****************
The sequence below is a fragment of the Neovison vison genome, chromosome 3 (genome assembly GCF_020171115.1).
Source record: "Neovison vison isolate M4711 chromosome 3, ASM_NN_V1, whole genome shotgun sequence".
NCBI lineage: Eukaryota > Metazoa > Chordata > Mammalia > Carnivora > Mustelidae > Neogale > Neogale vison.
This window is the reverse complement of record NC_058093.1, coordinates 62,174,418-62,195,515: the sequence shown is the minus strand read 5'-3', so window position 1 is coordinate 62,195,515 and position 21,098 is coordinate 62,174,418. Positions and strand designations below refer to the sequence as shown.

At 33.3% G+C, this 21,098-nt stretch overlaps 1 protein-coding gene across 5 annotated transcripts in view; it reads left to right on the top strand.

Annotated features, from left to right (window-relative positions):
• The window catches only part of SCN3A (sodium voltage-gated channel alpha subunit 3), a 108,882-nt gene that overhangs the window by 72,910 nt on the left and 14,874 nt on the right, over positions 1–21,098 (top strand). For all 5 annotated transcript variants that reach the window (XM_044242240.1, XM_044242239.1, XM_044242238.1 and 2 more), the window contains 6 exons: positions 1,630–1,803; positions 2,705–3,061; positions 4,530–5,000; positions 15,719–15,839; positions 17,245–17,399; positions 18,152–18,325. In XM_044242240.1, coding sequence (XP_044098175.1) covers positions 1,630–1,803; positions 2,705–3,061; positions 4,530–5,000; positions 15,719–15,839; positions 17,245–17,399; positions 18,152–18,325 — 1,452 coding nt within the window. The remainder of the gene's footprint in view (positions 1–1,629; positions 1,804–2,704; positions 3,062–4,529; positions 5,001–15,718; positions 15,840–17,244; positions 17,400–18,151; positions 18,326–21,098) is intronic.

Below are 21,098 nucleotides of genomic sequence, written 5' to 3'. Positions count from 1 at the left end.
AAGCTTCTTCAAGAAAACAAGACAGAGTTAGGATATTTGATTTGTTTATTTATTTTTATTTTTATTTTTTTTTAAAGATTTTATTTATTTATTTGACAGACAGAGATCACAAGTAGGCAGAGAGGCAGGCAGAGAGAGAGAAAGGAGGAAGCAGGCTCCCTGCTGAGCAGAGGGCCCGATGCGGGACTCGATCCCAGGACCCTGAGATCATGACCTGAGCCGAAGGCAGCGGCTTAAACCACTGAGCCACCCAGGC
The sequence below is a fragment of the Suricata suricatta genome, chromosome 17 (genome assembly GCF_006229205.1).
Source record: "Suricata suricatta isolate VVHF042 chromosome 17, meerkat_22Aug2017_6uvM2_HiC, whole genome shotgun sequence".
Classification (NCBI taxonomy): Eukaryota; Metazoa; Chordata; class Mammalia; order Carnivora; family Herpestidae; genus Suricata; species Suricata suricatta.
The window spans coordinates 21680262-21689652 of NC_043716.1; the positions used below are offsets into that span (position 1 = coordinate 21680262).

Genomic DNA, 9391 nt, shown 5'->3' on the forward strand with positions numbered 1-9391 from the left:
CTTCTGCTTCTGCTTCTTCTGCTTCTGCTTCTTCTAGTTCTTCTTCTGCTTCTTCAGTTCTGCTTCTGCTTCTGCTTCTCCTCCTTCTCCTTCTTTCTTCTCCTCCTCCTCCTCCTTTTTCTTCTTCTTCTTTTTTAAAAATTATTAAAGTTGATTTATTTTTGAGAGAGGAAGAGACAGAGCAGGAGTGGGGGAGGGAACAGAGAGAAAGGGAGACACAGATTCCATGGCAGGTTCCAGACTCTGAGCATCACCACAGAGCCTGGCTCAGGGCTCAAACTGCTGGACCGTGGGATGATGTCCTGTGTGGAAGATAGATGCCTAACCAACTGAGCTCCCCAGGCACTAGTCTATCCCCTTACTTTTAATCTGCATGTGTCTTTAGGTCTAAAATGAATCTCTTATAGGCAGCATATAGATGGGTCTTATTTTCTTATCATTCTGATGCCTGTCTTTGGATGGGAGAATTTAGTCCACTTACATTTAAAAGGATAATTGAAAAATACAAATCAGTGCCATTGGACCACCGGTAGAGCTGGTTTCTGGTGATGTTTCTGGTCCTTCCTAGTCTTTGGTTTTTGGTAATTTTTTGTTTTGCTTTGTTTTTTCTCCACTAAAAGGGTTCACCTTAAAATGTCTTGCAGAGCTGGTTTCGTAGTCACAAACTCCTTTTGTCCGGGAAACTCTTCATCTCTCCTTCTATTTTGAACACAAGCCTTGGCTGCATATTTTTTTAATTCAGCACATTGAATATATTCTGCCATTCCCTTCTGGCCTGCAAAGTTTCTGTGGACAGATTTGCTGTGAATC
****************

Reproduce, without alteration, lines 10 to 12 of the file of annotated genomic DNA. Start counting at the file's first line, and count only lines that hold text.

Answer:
The sequence below is a fragment of the Suricata suricatta genome, chromosome 17 (genome assembly GCF_006229205.1).
Source record: "Suricata suricatta isolate VVHF042 chromosome 17, meerkat_22Aug2017_6uvM2_HiC, whole genome shotgun sequence".
Classification (NCBI taxonomy): Eukaryota; Metazoa; Chordata; class Mammalia; order Carnivora; family Herpestidae; genus Suricata; species Suricata suricatta.